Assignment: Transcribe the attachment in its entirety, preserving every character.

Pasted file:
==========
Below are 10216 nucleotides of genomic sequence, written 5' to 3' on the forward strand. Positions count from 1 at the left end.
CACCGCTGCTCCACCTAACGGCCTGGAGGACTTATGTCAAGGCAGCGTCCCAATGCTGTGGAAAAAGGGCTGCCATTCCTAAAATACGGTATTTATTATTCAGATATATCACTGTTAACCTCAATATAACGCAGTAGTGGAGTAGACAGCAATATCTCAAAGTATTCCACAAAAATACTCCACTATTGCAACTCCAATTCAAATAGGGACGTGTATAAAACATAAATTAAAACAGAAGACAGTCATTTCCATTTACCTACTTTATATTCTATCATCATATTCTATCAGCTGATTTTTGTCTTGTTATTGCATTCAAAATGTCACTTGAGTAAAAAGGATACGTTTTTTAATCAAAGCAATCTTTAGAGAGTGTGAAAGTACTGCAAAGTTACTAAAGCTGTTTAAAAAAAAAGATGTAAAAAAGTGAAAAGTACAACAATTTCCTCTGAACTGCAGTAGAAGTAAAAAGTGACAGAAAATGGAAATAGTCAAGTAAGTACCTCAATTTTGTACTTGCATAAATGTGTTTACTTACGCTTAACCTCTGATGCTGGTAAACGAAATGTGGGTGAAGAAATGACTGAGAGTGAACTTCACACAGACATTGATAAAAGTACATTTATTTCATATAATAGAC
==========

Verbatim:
Below are 10216 nucleotides of genomic sequence, written 5' to 3' on the forward strand. Positions count from 1 at the left end.
CACCGCTGCTCCACCTAACGGCCTGGAGGACTTATGTCAAGGCAGCGTCCCAATGCTGTGGAAAAAGGGCTGCCATTCCTAAAATACGGTATTTATTATTCAGATATATCACTGTTAACCTCAATATAACGCAGTAGTGGAGTAGACAGCAATATCTCAAAGTATTCCACAAAAATACTCCACTATTGCAACTCCAATTCAAATAGGGACGTGTATAAAACATAAATTAAAACAGAAGACAGTCATTTCCATTTACCTACTTTATATTCTATCATCATATTCTATCAGCTGATTTTTGTCTTGTTATTGCATTCAAAATGTCACTTGAGTAAAAAGGATACGTTTTTTAATCAAAGCAATCTTTAGAGAGTGTGAAAGTACTGCAAAGTTACTAAAGCTGTTTAAAAAAAAAGATGTAAAAAAGTGAAAAGTACAACAATTTCCTCTGAACTGCAGTAGAAGTAAAAAGTGACAGAAAATGGAAATAGTCAAGTAAGTACCTCAATTTTGTACTTGCATAAATGTGTTTACTTACGCTTAACCTCTGATGCTGGTAAACGAAATGTGGGTGAAGAAATGACTGAGAGTGAACTTCACACAGACATTGATAAAAGTACATTTATTTCATATAATAGAC